Postal Service to end sponsorship after '04
WASHINGTON -- The Postal Service is ending its sponsorship of celebrated cyclist Lance Armstrong, winner of five consecutive Tour de France races.
The agency has sponsored Armstrong's pro cycling team for eight years and will to do so through the end of 2004.
Spokesman Gerry McKiernan said the agency has decided to go "in another direction" with its advertising. Asked if that meant some other sport relationship, he said "it's possible."
Armstrong, who will go for a record sixth Tour de France win later this year, was disappointed to hear the news, but not surprised.
"I have mixed emotions, but predominantly I have great memories and great feelings towards them," Armstrong said after the fifth stage of the Tour de Georgia Friday. "In 1998 they were the company and the sponsor that stepped up and gave me a chance to race again."
Cycling is popular in Europe and postal officials sponsored Armstrong's team in an effort to increase their international business. Though Armstrong declined to elaborate about potential sponsors, he welcomes interest from European companies.
"It's not really that important, but certainly somebody with a European focus and increasing their exposure in Europe," Armstrong said. "That makes more sense. There's plenty of technology companies and other logical companies that aren't based in America, but I think the team will still be based in America. We'll still be registered as an American team. That's what counts."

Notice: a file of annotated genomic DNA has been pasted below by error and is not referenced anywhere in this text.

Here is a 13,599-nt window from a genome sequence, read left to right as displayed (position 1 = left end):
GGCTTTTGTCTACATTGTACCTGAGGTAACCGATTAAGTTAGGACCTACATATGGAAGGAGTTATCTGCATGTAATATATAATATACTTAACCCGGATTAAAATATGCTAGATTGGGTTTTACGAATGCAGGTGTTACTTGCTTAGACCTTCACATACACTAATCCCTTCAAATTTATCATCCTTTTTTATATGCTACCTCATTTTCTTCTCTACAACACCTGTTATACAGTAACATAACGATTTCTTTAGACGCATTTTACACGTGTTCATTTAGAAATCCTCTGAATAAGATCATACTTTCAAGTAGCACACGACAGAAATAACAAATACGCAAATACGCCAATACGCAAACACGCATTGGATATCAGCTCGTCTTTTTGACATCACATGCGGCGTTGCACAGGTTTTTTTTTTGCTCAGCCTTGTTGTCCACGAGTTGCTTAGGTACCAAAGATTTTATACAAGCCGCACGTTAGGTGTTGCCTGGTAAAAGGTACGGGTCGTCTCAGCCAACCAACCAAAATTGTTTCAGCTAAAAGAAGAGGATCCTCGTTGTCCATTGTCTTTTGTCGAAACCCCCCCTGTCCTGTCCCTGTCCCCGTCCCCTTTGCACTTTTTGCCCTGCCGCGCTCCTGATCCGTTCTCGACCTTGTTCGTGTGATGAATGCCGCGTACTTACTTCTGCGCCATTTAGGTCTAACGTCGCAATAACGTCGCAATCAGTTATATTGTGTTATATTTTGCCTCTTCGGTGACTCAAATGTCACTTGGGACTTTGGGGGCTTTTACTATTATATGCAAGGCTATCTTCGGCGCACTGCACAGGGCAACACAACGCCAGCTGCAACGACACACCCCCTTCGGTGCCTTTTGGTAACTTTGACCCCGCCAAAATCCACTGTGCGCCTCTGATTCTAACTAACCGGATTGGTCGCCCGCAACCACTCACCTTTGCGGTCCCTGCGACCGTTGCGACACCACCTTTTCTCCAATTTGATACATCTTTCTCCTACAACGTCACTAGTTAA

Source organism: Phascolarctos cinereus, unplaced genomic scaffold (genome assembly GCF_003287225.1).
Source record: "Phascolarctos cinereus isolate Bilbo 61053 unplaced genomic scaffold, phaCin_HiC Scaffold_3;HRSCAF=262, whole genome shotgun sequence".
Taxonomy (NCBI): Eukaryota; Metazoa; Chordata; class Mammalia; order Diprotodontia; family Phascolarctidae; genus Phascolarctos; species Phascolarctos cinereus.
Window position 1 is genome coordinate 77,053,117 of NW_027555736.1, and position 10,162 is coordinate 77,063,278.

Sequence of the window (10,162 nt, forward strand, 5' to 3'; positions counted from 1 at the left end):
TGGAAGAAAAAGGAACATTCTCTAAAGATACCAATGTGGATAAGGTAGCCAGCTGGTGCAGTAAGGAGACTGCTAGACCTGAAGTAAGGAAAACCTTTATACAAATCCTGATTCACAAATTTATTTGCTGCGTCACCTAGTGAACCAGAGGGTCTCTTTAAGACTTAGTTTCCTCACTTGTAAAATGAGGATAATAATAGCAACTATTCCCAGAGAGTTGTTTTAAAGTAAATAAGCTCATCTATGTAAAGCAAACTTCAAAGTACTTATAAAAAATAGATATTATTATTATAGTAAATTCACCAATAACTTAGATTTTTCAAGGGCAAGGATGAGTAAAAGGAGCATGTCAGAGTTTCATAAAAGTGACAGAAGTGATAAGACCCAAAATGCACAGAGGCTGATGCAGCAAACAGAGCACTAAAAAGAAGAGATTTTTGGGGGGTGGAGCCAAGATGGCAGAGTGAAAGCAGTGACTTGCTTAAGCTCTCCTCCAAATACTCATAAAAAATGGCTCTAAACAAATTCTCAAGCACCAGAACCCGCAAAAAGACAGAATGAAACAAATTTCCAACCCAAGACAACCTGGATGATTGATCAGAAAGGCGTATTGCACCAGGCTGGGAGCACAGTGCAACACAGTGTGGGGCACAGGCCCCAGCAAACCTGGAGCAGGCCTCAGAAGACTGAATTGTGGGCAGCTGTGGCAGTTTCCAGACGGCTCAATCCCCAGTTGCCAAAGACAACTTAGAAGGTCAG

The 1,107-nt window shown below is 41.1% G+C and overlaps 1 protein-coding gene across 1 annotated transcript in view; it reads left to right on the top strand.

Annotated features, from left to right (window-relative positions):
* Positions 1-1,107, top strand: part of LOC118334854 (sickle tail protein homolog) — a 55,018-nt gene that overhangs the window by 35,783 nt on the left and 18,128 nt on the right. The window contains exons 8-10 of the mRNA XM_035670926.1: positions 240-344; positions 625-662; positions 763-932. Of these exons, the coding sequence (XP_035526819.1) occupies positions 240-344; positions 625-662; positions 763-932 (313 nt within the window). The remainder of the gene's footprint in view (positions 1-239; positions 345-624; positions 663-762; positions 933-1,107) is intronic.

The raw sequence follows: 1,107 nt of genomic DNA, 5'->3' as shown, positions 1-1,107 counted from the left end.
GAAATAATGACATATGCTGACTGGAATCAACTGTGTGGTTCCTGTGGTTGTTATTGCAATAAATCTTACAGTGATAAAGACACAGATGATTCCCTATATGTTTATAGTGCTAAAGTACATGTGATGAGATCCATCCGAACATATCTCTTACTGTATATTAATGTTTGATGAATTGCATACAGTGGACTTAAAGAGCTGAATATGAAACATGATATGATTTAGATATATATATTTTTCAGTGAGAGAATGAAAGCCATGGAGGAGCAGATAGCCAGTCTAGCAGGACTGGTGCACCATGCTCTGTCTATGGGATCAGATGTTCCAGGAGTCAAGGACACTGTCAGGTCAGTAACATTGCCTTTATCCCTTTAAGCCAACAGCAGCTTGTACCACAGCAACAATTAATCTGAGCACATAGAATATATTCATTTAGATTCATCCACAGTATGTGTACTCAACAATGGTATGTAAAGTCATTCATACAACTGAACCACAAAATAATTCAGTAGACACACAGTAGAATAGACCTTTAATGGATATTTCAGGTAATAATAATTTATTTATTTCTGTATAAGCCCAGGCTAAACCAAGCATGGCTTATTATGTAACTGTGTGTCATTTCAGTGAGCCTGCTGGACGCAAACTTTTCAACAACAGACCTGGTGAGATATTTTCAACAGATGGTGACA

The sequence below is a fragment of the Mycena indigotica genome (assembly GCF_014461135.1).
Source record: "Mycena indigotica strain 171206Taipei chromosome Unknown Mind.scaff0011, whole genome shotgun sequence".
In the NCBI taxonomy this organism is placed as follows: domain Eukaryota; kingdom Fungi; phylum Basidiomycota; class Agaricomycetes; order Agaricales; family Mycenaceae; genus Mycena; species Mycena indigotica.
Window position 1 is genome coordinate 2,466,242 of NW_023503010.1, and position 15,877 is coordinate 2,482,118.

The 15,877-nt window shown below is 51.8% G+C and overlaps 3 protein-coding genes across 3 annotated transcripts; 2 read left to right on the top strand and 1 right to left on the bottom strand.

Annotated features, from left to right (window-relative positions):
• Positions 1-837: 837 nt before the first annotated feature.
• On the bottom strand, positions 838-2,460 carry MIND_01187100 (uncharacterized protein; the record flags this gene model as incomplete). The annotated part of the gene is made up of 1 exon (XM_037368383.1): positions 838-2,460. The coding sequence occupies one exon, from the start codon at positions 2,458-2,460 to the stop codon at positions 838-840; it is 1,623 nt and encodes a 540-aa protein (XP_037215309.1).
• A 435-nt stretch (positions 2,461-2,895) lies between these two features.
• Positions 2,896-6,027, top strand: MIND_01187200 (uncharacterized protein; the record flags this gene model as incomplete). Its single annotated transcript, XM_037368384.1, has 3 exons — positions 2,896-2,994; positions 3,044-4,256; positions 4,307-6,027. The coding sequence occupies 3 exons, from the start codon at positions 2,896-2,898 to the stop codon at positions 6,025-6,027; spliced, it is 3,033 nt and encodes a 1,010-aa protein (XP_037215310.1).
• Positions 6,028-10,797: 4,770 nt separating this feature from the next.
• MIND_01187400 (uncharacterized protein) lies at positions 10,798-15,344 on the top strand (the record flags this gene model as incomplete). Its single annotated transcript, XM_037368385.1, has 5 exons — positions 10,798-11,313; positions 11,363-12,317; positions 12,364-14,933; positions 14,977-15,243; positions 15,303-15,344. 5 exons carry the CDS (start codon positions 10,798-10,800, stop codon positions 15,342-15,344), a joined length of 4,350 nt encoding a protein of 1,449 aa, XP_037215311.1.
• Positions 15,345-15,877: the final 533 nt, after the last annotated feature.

Anita Bizzotto, chief marketing officer for the post office, said the excitement generated by five consecutive Tour de France victories "has been inspiring and exhilarating to the Postal Service, its employees, and the entire country."
With another Tour de France looming in July, Armstrong found the timing of the Postal Service's announcement curious.
"Now, it is an interesting time to stop," the 32-year-old Texan said. "I think the team is better than ever. I think that we continue to compete at a top level and win tours and win big races."
The team is owned and managed by Tailwind Sports.
Bill Stapleton, chief executive of Tailwind, said the team has enjoyed its relationship with the post office.
"Further, we appreciate their continued support as we seek a new title sponsor for the best cycling team in the world. We are committed to keeping our riders and staff in place for years to come and furthering our goals of winning important events like the Tour de France," he said.
The cyclist drew widespread attention for returning to dominate his sport after overcoming testicular cancer.
Copyright 2004 by The Associated Press
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